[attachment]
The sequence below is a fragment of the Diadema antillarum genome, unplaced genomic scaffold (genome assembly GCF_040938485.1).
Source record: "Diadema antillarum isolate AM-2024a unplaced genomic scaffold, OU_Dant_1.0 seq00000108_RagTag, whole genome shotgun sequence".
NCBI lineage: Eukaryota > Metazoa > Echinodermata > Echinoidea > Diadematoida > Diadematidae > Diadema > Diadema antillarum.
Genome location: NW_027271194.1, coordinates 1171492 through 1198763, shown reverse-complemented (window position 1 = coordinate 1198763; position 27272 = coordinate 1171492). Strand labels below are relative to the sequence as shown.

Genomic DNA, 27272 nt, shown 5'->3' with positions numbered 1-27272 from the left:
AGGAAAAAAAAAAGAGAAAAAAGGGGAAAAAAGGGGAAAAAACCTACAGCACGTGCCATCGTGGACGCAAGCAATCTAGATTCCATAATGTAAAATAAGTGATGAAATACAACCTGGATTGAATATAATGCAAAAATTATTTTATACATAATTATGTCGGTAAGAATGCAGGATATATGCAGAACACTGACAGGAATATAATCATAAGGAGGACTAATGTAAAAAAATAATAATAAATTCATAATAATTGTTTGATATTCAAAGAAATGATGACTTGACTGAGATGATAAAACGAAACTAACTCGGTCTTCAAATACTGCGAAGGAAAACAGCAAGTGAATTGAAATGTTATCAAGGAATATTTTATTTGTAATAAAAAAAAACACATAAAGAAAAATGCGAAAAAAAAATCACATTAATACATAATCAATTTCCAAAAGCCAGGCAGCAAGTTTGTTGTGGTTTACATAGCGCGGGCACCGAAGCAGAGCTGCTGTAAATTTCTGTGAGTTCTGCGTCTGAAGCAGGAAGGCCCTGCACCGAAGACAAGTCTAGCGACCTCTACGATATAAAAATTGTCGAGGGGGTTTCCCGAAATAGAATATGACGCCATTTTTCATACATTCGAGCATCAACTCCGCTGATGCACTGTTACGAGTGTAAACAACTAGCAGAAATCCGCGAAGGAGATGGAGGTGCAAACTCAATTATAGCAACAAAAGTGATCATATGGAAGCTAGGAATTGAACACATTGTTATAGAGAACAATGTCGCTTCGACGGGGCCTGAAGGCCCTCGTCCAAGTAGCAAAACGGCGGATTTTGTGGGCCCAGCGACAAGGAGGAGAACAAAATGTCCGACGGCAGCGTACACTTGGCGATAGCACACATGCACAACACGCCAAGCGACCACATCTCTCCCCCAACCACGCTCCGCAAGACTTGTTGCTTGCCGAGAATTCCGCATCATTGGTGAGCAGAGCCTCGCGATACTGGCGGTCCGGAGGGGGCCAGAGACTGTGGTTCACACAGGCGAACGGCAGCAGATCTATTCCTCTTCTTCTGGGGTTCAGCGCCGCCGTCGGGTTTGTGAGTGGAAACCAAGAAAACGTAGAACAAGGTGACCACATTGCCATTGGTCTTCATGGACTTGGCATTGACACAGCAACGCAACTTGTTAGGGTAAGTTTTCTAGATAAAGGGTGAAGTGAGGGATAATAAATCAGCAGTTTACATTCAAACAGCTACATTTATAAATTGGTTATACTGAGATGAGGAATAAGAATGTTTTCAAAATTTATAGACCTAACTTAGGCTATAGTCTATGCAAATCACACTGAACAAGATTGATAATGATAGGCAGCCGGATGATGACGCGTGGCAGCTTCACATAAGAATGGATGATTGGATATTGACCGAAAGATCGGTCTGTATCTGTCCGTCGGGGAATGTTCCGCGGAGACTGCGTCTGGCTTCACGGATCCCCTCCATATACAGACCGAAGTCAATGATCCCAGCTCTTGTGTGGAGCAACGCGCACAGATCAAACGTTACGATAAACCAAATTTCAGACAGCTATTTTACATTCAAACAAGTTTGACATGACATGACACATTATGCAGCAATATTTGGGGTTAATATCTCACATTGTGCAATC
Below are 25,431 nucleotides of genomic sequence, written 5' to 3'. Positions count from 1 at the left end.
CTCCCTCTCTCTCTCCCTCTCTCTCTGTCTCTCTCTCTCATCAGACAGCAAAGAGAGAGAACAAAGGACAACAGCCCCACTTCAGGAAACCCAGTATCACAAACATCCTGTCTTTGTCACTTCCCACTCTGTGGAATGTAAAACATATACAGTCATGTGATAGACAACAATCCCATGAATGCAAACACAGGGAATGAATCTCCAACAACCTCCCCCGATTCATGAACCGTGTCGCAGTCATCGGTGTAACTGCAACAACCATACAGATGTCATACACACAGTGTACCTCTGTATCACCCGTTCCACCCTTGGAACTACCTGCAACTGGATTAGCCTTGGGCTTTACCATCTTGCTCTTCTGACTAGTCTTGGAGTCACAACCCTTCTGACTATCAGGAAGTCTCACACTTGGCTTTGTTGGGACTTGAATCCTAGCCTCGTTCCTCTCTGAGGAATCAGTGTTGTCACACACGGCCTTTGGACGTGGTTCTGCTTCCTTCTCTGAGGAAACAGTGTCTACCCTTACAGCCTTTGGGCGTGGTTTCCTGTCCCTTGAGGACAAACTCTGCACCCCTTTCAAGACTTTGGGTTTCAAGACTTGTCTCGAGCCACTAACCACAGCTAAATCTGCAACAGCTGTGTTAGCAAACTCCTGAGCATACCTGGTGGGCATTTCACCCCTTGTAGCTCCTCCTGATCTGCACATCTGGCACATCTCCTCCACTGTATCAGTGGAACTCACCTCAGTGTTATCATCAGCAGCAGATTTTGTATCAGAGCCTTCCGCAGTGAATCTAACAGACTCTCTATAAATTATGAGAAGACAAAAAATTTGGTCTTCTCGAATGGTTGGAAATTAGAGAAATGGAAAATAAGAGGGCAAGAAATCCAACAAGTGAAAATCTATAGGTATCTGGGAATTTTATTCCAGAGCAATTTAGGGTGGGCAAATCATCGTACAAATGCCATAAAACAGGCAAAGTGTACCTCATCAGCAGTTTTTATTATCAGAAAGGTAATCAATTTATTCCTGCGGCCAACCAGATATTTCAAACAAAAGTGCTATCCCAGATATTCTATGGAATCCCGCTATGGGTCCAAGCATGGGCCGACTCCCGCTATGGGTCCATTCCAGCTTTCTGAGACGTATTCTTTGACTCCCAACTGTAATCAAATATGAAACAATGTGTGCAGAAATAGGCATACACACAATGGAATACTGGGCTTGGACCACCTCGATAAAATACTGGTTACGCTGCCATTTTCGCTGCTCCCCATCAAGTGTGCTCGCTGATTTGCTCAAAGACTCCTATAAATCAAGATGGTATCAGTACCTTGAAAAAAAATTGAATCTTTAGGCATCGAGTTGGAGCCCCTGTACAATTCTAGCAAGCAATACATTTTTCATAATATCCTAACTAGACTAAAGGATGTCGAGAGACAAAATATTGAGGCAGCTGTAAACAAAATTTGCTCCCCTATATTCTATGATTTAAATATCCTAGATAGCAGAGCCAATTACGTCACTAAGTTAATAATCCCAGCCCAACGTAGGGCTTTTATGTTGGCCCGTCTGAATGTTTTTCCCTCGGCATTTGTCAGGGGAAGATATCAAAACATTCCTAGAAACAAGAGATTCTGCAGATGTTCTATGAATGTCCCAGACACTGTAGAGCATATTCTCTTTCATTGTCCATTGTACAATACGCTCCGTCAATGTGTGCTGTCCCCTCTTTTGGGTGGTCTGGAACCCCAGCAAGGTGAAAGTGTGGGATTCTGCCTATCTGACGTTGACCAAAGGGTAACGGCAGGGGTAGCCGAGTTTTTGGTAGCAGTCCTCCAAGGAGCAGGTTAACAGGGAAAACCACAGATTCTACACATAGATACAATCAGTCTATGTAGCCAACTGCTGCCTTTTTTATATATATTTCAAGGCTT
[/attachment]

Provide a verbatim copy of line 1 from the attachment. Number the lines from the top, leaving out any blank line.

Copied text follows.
The sequence below is a fragment of the Diadema antillarum genome, unplaced genomic scaffold (genome assembly GCF_040938485.1).